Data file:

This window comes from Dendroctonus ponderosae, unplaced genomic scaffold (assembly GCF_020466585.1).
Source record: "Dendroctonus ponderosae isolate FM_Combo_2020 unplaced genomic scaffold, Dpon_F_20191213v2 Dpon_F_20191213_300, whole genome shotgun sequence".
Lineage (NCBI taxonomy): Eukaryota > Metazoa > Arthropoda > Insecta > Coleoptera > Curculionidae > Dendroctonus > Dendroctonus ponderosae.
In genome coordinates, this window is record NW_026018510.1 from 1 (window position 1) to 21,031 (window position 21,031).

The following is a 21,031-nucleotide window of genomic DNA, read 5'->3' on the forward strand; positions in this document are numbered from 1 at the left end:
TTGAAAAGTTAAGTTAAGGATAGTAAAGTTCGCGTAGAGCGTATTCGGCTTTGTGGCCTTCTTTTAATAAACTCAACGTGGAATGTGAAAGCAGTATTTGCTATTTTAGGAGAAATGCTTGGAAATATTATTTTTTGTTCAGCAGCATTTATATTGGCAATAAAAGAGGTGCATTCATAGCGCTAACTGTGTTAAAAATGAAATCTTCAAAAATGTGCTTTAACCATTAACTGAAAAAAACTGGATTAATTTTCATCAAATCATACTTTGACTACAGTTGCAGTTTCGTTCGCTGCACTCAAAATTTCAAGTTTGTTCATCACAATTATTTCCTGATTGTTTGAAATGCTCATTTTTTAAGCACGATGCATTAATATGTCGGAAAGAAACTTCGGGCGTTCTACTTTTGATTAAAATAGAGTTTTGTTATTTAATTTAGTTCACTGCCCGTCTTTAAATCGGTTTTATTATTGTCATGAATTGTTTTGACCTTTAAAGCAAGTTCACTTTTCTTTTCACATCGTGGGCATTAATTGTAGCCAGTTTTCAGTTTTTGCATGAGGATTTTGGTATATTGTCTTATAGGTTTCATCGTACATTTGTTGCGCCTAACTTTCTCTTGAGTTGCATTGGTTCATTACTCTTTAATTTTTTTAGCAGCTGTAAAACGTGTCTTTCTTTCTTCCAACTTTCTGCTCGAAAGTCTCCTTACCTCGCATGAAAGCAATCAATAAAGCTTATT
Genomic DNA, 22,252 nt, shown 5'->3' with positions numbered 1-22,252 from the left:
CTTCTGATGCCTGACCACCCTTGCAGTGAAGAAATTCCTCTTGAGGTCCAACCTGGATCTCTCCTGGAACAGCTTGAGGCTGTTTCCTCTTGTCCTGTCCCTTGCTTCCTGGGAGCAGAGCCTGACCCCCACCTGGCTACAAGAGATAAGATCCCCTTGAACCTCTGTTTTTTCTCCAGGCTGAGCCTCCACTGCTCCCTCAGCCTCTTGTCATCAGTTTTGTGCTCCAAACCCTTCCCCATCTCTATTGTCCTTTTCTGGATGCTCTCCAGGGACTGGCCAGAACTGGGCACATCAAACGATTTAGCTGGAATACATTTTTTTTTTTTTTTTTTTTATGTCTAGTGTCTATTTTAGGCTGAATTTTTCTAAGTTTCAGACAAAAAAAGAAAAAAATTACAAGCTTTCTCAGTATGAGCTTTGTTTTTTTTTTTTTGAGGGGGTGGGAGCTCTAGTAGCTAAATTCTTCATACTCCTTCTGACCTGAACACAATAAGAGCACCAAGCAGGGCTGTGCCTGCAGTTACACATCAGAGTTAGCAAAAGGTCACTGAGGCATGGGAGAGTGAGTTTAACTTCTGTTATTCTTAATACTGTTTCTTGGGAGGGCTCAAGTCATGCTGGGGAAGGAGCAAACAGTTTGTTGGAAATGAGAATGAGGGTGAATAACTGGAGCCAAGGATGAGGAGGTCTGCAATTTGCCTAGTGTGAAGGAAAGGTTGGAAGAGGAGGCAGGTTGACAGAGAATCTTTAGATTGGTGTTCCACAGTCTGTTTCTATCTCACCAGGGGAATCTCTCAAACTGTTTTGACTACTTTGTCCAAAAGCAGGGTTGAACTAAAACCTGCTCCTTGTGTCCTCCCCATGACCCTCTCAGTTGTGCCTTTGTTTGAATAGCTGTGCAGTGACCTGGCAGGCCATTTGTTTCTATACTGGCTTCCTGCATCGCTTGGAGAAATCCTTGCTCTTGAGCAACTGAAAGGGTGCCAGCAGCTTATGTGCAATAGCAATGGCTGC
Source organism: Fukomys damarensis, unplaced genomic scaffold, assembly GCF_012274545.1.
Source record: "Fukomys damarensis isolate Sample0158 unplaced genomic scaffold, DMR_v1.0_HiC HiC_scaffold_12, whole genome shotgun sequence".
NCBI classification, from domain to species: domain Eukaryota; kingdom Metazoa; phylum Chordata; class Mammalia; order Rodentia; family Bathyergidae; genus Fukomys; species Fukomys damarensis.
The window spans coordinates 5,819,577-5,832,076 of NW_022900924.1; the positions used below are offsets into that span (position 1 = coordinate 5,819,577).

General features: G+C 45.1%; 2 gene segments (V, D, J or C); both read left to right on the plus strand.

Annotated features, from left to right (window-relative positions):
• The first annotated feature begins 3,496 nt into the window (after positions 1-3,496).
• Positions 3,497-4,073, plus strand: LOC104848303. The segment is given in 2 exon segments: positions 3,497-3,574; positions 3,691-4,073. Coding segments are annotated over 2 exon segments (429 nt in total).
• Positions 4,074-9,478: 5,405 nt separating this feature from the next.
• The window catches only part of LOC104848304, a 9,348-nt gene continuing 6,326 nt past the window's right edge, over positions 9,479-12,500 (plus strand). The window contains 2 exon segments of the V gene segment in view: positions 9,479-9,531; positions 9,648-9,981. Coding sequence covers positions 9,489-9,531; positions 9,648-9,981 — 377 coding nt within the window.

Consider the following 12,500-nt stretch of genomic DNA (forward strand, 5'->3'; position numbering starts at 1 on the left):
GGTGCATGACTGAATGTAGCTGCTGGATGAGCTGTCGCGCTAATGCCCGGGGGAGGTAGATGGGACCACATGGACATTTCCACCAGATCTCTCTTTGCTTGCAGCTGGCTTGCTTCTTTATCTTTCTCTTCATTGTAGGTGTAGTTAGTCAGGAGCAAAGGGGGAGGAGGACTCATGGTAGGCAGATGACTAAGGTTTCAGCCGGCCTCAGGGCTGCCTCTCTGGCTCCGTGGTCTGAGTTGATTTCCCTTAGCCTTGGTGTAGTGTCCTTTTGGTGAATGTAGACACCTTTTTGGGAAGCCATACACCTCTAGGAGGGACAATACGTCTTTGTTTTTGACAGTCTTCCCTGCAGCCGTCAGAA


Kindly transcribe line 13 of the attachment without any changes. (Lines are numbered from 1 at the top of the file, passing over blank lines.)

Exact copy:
General features: G+C 45.1%; 2 gene segments (V, D, J or C); both read left to right on the plus strand.